to market artists that would
have been impossible just a
few years ago.
Daft Punk –
Random Access Memories
Sony knew it needed a global
campaign to match the
ambitious scale of Daft Punk’s
Random Access Memories. It
also faced limited funds and
its artists were two robots
who didn’t do interviews and
don’t tweet.
Building on Daft Punk’s
inspiration in film and album
premieres from the ‘70s and
‘80s, Sony created a ‘larger
than life’ campaign that
coordinated giant billboards
in major global cities with TV
advertising blocks showing
a short mysterious teaser
of the riff from Get Lucky.
Fans started to share the
teaser all over the Internet,
including one who created a
10-minute version. Daft Punk
gave their first performance
in the middle of the Australian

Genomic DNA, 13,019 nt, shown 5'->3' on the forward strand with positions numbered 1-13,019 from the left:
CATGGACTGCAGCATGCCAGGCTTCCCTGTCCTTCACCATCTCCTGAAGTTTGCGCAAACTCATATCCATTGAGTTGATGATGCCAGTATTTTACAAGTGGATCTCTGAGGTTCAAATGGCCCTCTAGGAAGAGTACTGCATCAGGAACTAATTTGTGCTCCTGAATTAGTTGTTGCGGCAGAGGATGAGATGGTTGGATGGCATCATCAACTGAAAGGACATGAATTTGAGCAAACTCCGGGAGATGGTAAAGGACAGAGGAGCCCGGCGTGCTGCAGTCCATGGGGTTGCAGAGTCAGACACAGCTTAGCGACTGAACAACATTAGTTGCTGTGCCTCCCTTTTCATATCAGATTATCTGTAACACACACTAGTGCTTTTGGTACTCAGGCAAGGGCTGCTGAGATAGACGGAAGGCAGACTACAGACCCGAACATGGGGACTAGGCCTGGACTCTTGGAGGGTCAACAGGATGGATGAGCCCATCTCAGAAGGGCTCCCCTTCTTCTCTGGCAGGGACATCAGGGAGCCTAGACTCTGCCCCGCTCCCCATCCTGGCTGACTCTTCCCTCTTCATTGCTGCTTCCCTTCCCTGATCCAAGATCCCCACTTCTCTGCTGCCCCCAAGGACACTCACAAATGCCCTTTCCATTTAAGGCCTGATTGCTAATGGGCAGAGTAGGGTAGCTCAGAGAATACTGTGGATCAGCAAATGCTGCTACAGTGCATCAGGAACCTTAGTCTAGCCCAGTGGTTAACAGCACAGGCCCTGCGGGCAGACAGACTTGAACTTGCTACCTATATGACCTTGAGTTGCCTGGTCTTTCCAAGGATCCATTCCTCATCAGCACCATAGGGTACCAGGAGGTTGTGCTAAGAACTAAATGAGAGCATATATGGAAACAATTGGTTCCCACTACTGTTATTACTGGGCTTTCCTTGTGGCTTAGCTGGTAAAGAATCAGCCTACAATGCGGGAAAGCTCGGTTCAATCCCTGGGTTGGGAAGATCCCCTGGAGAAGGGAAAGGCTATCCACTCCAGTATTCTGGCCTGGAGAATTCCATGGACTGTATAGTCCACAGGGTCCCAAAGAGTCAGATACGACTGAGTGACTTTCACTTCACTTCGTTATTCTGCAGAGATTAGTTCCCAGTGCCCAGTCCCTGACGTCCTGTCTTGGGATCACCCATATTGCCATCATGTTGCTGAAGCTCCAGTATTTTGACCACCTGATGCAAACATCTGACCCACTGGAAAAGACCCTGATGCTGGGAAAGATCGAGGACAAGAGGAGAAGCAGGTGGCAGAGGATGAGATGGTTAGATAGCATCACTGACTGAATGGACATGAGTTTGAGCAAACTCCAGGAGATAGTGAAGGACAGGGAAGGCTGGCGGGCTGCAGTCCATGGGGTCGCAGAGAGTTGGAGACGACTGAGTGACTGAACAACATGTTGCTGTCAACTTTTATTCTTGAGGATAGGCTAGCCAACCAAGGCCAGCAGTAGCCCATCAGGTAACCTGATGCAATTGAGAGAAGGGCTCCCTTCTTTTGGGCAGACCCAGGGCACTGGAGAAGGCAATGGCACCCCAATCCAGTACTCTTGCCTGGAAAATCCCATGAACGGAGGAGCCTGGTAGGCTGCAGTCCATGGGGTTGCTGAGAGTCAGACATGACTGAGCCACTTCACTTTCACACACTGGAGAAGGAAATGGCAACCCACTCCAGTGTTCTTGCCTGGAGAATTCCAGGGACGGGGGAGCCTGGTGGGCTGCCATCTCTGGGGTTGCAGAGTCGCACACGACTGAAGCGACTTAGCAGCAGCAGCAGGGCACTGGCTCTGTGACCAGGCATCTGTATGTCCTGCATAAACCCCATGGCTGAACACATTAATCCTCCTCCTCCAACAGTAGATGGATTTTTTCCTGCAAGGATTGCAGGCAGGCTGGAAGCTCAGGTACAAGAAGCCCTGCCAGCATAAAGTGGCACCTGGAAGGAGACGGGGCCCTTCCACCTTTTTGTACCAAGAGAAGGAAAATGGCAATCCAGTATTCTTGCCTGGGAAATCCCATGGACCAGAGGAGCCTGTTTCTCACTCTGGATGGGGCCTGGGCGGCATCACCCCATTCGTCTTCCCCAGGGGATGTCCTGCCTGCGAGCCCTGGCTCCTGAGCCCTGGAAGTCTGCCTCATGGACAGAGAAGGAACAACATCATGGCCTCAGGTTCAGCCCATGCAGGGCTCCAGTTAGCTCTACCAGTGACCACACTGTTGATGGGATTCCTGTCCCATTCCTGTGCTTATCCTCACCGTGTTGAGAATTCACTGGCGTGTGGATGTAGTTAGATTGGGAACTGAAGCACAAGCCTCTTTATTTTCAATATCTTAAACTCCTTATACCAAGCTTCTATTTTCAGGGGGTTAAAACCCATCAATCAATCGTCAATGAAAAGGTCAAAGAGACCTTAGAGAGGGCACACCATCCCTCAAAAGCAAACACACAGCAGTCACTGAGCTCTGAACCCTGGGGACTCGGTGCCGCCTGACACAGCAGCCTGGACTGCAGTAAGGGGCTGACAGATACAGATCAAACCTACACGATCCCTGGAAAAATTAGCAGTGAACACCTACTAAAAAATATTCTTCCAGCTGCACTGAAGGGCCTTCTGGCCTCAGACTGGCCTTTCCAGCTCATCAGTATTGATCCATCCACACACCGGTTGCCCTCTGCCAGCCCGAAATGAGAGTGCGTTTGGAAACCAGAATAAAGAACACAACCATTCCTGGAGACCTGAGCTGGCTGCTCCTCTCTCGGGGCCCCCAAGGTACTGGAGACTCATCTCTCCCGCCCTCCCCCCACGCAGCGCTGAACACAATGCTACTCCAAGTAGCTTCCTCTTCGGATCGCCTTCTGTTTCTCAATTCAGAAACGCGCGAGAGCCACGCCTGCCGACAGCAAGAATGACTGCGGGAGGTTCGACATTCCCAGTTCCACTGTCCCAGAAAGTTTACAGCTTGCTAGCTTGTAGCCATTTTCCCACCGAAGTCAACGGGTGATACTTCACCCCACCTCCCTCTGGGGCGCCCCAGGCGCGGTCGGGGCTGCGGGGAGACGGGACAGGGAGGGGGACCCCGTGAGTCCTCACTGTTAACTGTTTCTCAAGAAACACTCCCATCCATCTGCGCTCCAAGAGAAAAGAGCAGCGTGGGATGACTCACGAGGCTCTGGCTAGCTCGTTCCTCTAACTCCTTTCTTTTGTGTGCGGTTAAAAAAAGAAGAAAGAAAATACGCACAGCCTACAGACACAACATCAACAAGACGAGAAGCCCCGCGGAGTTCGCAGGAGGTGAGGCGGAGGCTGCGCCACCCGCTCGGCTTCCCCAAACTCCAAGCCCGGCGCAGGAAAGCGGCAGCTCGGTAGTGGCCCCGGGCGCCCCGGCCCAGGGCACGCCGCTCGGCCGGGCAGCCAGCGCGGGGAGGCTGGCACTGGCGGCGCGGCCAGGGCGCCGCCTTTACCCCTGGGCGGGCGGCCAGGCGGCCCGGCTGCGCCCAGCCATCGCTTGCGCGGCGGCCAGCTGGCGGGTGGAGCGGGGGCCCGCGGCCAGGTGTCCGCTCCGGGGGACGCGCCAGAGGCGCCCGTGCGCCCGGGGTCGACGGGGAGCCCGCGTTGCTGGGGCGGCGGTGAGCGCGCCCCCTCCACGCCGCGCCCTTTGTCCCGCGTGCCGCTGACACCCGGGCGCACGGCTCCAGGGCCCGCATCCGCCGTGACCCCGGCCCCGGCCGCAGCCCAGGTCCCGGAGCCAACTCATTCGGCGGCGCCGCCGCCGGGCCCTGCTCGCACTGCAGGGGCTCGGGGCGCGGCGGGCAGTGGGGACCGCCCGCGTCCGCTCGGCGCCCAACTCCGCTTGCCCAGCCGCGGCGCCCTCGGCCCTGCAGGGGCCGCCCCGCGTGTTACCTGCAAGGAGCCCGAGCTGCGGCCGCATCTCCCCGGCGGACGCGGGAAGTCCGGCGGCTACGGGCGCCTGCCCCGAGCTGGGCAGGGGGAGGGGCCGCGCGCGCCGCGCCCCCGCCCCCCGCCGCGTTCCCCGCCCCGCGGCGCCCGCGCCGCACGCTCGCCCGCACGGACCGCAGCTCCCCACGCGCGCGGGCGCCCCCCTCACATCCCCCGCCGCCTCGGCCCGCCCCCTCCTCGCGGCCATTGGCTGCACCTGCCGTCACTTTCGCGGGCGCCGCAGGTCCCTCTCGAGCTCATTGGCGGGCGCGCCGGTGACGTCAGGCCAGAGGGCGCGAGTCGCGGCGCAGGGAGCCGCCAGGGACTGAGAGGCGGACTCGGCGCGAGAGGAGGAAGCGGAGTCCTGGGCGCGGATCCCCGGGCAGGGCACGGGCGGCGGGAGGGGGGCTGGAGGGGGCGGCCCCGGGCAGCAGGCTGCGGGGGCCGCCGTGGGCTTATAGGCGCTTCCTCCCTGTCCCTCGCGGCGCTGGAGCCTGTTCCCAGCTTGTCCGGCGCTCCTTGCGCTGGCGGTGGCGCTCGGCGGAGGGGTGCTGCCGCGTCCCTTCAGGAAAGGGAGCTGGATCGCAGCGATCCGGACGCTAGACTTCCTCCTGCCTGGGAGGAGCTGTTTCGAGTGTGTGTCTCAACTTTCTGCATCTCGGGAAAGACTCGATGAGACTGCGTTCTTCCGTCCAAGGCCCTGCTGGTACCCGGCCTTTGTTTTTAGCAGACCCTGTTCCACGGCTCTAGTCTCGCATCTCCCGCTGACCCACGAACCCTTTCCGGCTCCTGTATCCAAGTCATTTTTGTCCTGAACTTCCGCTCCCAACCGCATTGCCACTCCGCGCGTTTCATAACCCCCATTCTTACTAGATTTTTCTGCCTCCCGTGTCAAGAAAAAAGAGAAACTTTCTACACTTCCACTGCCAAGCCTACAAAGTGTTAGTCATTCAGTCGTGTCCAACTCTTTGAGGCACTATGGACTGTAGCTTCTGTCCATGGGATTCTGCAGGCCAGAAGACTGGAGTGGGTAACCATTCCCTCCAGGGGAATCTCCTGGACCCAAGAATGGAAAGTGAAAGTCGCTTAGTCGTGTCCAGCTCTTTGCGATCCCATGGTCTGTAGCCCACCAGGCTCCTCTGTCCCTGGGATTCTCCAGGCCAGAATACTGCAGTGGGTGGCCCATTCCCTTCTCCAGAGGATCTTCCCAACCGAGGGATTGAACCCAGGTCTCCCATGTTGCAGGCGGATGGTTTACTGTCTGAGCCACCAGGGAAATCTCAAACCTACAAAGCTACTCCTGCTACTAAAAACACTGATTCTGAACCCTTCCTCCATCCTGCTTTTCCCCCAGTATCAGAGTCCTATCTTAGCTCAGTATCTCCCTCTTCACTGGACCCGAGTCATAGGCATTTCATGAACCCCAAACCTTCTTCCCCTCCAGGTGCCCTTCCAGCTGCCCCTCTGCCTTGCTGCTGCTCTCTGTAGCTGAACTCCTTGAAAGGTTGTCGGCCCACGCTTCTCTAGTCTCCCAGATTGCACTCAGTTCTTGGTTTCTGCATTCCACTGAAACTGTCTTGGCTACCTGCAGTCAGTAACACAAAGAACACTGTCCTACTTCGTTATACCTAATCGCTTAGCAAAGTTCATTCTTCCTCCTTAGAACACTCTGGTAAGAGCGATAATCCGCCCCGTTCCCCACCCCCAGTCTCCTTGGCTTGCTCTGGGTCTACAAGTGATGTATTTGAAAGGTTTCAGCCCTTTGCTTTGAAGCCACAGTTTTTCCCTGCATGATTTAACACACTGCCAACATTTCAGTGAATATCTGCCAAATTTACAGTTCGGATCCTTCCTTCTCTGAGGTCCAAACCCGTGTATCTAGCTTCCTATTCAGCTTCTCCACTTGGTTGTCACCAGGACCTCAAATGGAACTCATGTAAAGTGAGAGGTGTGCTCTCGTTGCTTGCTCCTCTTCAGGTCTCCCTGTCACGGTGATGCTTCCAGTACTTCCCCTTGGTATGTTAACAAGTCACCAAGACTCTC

outback, raising buzz to a
fever pitch.
The album was released
across all formats
simultaneously. Random
Access Memories was the
biggest ever pre-ordered
album on iTunes at that point.
It hit number 1 in 97 iTunes
stores — while simultaneously
breaking the record for the
most streamed album of all
time on Spotify.
Katy Perry – PRISM For Katy
For Perry’s third studio
album, PRISM, Capitol
Music Group didn’t build
a traditional promotional
campaign that would have
focused on a single release
date. Instead, they used
several different campaigns –
making the best use of Katy
Perry’s natural ease on Twitter
and other social media –
to promote several strong
singles on PRISM.
Katy released short teaser
videos to celebrate the
release of the first single:
Roar. In one video, Katy
spelled out the lyrics to Roar
in emoticons, and the video
generated almost 70 million
views. The official video

was promoted using a classic